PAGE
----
[Mendele] Mendele Volume 18 number 7

Victor Bers victor.bers at yale.edu
Wed Aug 6 17:55:16 EDT 2008

Mendele: Yiddish literature and language

Contents of Vol. 18.007
August 6, 2008

1) Theatrical adaptation of "The Travels of Benjamin the Third" (Yelena 
2) Theatrical adaptation of "The Travels of Benjamin the Third" (Myra 
3) Theatrical adaptation of "The Travels of Benjamin the Third" (Leybl 
4) tsebalavet/tatele (Dina Levias)
5) Shimen Dzhigan routines sought (Daniel Mintz)
6) mukte, bukte (Matt Hoffman)
7) Clara Lemlich speech (Cyril D. Robinson)
8) Film about Jewish life in Lemberg (Roberta Newman)

Date:  July 22, 2008
Subject:  theatrical adaptation of "The Travels of Benjamin the Third"

The most famous one was done in 1927 by the GOSET (Moscow State Yiddish
Theatre) with Shloyme Mikhoels   and Veniamin (Benjamin) Zuskin playing the
two lead characters.

Yidishpil, the Yiddish Theatre in Tel Aviv, presented it in 2007 with
Yaakov Bodo. Here is a link to the article that Zuskin's daughter, Alla,
wrote after seeing the play:


Yelena Shmulenson

Date:  July 18, 2008
Subject: theatrical adaptation of "The Travels of Benjamin the Third"

There was a Soviet Yiddish theatre play--here's a link to an article:

And a film, "The King and the Fool," I believe has film footage of that
play in performance.

Myra Leysorek

Date: July 20, 2008
Subject: theatrical adaptation of "The Travels of Benjamin the Third"

Dakht zikh, az Dora Vasermans theater in Montreal (Saidye Bronfman Centre
Yiddish Theatre) hot mit yorn tsurik adurkhgefirt aza shpil:  Masoyes
Binyomen Hashlishi.

Kontaktirt ir tokhter, di naye direktorin funem teater: Brayne Wasserman

Leybl Botwinik

Date:  July 18, 2008
Subject: tsebalavet/tatele

The word comes from the Russian verb balovat' meaning "to spoil (someone)."
In Yiddish it is probably "tserbalevet," the suffix "tser" stemming from
the German. "zer" (zer-reissen, zer-brechen, etc..) indicates an action
that is negative and also total.  A "tserbaleveter yingl" is a child
spoiled through and through!

As for "tatele," I find Sylvan Beer's explanation less credible than the
simpler one, i.e. both "tatele" and "mamele" are terms of endearment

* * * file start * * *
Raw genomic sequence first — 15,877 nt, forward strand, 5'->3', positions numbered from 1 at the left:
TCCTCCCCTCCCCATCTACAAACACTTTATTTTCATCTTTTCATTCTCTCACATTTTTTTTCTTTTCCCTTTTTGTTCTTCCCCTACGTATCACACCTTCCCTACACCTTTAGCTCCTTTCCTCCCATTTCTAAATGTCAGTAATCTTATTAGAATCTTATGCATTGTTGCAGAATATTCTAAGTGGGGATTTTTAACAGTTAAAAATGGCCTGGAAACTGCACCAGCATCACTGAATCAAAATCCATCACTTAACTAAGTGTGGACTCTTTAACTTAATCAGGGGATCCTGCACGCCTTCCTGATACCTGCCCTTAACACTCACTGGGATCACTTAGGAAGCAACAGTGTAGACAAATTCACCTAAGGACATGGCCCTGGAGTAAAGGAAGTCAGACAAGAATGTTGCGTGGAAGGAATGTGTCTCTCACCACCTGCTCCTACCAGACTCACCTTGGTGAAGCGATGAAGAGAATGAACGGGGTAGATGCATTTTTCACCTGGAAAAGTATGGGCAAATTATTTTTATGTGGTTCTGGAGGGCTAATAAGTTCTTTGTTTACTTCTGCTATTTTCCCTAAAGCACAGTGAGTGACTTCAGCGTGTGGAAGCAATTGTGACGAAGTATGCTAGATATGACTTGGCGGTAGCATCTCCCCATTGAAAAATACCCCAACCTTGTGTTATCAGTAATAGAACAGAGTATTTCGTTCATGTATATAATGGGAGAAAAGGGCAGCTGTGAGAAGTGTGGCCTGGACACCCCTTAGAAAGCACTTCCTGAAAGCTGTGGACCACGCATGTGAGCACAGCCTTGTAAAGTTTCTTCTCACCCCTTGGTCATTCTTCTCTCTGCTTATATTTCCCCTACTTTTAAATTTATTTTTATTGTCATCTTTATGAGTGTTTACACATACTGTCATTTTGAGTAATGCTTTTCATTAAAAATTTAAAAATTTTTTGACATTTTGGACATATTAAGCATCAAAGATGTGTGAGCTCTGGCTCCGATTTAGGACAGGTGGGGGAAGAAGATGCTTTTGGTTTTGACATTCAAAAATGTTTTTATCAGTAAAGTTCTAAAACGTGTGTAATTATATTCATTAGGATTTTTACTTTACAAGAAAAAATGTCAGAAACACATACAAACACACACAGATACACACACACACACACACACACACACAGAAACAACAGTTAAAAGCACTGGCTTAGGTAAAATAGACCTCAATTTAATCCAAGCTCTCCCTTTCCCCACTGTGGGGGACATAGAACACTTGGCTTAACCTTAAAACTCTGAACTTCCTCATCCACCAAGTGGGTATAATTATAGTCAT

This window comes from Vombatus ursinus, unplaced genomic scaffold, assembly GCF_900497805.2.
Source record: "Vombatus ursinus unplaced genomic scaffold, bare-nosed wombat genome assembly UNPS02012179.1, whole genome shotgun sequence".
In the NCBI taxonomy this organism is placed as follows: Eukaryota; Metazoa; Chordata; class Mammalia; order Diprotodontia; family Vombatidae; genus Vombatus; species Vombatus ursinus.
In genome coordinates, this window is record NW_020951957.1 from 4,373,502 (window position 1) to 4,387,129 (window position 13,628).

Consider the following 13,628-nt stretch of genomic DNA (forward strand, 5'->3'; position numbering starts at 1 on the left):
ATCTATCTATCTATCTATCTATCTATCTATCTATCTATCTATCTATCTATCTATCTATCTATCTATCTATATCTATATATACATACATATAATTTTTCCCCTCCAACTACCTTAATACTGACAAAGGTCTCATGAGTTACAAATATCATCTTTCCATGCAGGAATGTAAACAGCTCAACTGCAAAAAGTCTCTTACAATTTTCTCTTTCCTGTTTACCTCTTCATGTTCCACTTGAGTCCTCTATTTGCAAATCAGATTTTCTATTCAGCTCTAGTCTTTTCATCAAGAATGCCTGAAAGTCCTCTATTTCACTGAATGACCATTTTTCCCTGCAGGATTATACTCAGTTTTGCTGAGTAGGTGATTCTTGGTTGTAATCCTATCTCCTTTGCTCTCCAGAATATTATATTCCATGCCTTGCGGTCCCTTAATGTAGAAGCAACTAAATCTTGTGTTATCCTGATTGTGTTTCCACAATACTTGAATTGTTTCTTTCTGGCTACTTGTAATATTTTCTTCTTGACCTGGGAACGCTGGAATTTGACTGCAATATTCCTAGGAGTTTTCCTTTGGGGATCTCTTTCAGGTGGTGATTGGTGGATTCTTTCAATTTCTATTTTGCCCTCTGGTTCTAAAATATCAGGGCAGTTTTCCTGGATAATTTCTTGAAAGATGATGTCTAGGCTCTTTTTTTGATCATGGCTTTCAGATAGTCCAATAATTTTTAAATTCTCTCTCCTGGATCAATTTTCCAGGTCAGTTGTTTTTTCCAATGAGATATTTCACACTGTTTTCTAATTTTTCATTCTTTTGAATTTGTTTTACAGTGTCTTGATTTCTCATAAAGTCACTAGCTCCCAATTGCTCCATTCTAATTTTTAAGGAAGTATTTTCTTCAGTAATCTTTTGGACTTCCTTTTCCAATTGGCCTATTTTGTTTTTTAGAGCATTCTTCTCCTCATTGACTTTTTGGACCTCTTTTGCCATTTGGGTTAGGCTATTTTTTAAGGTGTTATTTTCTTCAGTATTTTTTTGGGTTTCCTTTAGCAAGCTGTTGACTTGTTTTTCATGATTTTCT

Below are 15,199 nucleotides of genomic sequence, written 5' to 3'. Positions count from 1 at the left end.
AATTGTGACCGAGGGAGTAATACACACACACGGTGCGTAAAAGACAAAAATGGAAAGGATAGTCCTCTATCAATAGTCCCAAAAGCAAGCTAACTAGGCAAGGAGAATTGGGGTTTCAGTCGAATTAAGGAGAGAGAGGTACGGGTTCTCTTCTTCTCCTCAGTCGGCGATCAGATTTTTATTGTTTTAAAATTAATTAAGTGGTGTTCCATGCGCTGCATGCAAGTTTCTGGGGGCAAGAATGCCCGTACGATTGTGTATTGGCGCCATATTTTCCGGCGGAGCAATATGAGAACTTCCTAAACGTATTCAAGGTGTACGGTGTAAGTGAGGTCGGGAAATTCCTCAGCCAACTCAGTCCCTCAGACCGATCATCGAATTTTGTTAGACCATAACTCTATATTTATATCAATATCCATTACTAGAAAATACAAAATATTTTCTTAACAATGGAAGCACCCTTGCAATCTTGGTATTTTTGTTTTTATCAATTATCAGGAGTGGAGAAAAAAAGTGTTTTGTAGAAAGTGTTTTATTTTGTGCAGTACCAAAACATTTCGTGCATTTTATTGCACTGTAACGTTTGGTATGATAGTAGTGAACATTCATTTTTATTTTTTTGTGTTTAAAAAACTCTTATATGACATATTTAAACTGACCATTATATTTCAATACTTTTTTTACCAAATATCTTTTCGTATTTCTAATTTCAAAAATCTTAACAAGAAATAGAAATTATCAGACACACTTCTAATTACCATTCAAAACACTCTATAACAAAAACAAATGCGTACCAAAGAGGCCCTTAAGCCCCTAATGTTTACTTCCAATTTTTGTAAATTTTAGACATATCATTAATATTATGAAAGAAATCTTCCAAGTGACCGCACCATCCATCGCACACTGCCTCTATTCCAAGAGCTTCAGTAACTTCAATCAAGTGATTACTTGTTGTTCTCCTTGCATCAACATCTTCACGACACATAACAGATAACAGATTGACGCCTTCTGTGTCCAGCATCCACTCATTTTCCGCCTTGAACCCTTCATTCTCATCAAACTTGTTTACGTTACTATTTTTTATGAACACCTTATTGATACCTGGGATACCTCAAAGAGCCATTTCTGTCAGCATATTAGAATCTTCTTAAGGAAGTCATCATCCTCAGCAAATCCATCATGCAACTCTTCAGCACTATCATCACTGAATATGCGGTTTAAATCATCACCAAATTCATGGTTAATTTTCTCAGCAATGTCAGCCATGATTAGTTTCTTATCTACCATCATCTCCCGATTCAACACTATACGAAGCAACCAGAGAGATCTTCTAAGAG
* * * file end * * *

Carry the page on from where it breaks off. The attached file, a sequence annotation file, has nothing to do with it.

stemming from the love we bear our fathers and mothers:  as a matter of
fact, I have heard "mamele" addressed to people other than children!
Romanians use the word "mamica" (mommy) as a term of endearment, and will
even use it for boys (or adult men!) in the masculinized form "mamicule"! I
have not heard them use the word for father "taticu" in the same manner.

Dina Levias

Date: July 29, 2008
Subject:  Shimen Dzhigan routines sought

I'm looking for transcripts of several of Shimon Dzigan's comedy routines.
Does anyone know where I could find print versions of:

The Shimon Dzigan Show (Israel Music, released on VHS and DVD: "Vifl ir
farshteyt," "Goldenyu," "Der meylekh Faysl," "A briv tsu rabeynu tam," "Der
oyle fun shankhay," "Nor meshuge tsu vern,"  "Di khasene," "Dray zin," and
"Menakhem Mendl un Tevye")

-Yidishe Humor (Israel Music audio cassette: "Menkhem Mendl shraybt a briv
tsu Sholem Aleykhem," "Vifl ir farshteyt," "Shlimazl," "Mayn
familyen-album," "Mekhile betn," "Dort vu toyre iz khokhme," "Dr. Nebekh,"
"Aynshtayn Vaynshtayn," and "Oy ale, ikh leyg in adome")

-Sh. Dzigan (Audio cassette: "Yom ha'atsmaut," "Oy, der kop," "A naye
klale," and "A levaye fun a klal-tuer")

-Hot a yid a lendele (Galton audio cassette: "Yisroel-arabisher futbol
metsh," "Der yored," "Gest fun pariz, nyu York, rumenye," and "Der
tel-aviver shnorer")

-Dzigan un Shumakher, Sketches and Monologues, v.3 (Israel Music audio
cassette: "A nayer shtayer," "Der nakht-vekhter," "Dr. Nebekh," and "Der
briv treger")

A groysn dank,
Daniel Mintz

Date: July 17, 2008
Subject: mukte, bukte

I am trying to find out more about a Yiddish expression, "mukte, bukte" or
"mukhte, bukhte" or some variation of that supposedly derives from "matke
boga" and refers to the expression on Jesus' face at the time of his death.
I have looked into this phrase before, about 10 years ago, but don't have
any record of what I discovered and don't remember much either. I seem to
remember that the expression is used to describe a strange facial
expression, and that the etymology was the mother of god/Jesus' dying look
explanation. Any insight into this phrase, its origins, usage, spelling
variants, etc. would be appreciated.

Matt Hoffman

Date:  July 18, 2008
Subject: Clara Lemlich speech

Martin Cohen can look at: Gerard Sorin, "The Prophetic Minority" (Indiana
UP 1985) and Kenneth Kann and Joe Rapoport, "The Life of a Jewish Radical"
(Temple UP 1981).

Cyril D. Robinson

Date:  August 3, 2008
Subject:  film about Jewish life in Lemberg

I have very belatedly just now read the query about a film on Jewish life
in Lemberg. Could this possibly be the documentary short produced by the
Goskind brothers in 1939 along with films about four other communities
(Vilna, Krakow, Warsaw, and Bialystok)? (There was supposedly also one
about Lodz, but it has been lost.) These films are available for purchase
on video from both Ergo Media and the National Center for Jewish Film.

Roberta Newman
End of Mendele Vol. 18.007

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